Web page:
Lots of turf to go around
The latest surveys indicate that about 47 million acres of turf are found in the United States, and annual maintenance costs total about $30 billion. Needless to say, that's a lot of turf to mow and maintain. The Northeast accounts for about 21 percent of the acreage, followed by the Great Lakes region (19 percent) and the Southeast (15 percent). Undoubtedly, equipment and labor involved with mowing accounts for a significant portion of the expenditures. Considering this, we focus this month on mowing.
Large-area mowing need not be as arduous a task with today's equipment. In fact, it can be quite enjoyable when using rotary mowers capable of devouring large turf areas in short time. Peter Whurr, with Ransomes America Corp., discusses the various types of rotary mowers suitable for large turf areas in our opening feature, "Mowing large areas down to size" (page 14).
Aside from rotaries, many other types of mowers are available for tackling large turf areas. You can use reel-type gang mowers, zero-turns and even walk-behinds. Gardeners' Guild representatives, Kevin Davis and Paul Swanson, detail the array of mowers for maintaining large-turf areas in "What's New" (page 44).
While watching your favorite baseball or football team, if you're like me and millions of other viewers with a horticultural bent, you've probably marveled at the intricate and precise mowing patterns appearing on the fields. The light and dark striped turf adds a professional, manicured appearance to the field. David Mellor, grounds manager at Milwaukee Brewers Baseball Club, and Steve Wightman, grounds manager at San Diego Jack Murphy Stadium, reveal how it's done in "How to: Establish mowing patterns" (page 40).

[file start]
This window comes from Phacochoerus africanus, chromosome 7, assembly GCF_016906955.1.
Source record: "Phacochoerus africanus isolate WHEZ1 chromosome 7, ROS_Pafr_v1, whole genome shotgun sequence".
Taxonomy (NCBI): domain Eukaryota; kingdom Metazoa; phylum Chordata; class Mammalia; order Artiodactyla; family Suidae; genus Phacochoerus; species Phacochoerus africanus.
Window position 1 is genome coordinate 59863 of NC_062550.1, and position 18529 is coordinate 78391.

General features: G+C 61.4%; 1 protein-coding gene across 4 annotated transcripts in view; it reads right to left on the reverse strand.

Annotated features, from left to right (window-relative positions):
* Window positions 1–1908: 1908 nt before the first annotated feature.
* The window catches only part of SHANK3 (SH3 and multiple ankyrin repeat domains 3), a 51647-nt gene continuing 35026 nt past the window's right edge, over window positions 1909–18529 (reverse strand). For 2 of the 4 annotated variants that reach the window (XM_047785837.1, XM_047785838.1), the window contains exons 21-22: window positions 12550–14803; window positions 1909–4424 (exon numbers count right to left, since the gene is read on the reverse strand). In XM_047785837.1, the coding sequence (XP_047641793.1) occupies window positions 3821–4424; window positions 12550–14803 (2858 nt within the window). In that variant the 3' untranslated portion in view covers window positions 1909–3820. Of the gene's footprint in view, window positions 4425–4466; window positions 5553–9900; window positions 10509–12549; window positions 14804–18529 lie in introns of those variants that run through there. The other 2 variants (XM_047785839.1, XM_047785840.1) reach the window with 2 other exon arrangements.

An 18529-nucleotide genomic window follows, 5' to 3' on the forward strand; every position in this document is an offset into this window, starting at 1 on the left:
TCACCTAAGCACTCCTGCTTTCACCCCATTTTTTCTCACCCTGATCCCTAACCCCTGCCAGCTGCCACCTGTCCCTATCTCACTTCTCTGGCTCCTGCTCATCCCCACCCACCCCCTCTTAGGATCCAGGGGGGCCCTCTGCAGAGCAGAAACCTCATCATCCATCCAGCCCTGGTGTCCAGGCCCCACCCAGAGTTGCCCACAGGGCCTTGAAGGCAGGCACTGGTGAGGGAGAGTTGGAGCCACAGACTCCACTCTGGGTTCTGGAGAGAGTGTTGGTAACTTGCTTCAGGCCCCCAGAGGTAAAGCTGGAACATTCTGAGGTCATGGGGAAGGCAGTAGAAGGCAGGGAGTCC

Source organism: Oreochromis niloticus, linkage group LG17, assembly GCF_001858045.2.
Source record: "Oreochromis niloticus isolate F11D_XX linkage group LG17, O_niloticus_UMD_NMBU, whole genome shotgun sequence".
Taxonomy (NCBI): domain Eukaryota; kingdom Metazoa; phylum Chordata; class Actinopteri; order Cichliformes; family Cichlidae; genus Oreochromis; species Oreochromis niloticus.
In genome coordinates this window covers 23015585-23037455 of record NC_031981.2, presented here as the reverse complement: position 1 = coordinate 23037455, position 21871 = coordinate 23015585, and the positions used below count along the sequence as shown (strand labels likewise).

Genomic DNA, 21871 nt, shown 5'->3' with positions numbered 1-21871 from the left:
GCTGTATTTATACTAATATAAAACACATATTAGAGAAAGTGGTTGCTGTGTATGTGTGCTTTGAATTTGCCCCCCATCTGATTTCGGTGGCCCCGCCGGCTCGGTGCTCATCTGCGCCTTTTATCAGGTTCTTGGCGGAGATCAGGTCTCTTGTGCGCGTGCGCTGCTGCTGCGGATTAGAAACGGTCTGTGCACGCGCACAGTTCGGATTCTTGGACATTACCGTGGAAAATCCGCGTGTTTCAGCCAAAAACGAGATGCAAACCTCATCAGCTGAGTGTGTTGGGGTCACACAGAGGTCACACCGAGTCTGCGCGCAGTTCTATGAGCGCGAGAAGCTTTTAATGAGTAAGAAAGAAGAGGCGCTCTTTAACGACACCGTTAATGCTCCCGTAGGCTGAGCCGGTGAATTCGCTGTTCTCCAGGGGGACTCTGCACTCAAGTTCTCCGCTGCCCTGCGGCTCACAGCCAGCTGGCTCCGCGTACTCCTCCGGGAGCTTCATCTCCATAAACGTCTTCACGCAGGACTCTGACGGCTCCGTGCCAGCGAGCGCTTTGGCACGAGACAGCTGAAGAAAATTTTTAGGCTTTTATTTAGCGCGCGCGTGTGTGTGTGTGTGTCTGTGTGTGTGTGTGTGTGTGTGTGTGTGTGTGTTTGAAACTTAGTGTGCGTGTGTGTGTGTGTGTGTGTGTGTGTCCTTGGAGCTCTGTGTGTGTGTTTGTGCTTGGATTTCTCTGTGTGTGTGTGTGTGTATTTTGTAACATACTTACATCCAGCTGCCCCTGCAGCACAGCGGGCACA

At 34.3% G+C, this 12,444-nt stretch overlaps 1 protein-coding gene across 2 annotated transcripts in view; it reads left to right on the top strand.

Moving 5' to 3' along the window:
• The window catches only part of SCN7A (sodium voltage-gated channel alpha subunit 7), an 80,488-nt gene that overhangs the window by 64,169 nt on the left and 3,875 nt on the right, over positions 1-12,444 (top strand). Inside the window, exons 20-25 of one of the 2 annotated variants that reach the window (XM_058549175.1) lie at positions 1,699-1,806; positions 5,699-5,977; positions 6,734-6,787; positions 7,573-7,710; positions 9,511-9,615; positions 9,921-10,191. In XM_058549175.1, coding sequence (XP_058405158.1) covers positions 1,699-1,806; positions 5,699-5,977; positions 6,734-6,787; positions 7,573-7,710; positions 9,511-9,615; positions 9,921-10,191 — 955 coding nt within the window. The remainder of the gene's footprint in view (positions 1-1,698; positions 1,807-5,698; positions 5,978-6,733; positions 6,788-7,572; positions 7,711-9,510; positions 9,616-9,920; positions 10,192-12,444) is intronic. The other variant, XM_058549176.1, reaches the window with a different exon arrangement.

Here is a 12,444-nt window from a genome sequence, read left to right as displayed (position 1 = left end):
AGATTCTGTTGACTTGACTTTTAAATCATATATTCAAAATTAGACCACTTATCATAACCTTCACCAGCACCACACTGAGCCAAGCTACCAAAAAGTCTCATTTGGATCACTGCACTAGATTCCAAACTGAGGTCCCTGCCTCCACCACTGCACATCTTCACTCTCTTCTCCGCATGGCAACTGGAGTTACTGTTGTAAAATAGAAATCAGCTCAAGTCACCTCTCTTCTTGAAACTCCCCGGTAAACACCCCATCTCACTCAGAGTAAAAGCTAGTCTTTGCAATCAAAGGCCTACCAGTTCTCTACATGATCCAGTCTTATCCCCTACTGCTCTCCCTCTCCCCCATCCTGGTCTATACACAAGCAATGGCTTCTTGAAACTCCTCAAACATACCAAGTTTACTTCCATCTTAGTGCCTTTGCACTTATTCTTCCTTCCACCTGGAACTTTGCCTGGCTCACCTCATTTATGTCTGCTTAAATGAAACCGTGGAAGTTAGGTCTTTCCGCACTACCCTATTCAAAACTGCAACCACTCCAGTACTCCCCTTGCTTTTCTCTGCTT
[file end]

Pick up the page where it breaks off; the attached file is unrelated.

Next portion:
Other sites-such as golf courses, residential properties and institutional sites-also use mowing patterns to add that professional touch. Another way to display professionalism in your operation is to have your workers don uniforms. The American public views a uniformed worker as trustworthy, easily recognizable, neat and having a sense of pride in his or her company. Many companies have found the level of customer confidence is markedly higher when requiring employees to wear uniforms. Find out how uniforms can benefit your operation in our feature, "Identifiable apparel: An image-making marketing tool" (page 58).
With all the turf in the U.S., some critics are concerned that irrigating turf is a significant drain on our water supply. This appears far from the truth. I just received a release from Turf Producers International that states, "A mere 1 percent of surface and groundwater used in the U.S. is for domestic purposes. And, of that amount, only one-third is used for outside purposes, which includes washing cars, filling swimming pools and watering gardens and lawns." Regardless, some states are being conservative and requiring large turf facilities, such as golf courses, to irrigate with effluent water rather than drinking water. However, using effluent water poses some new challenges to turf managers. Problems associated with effluent-water use include excesses of total salts, of specific mineral ions and of bicarbonate, which can contribute to elevated pH of the irrigation water. Learn how to deal with these challenges in "Effluent water has positive potential" (page 20).
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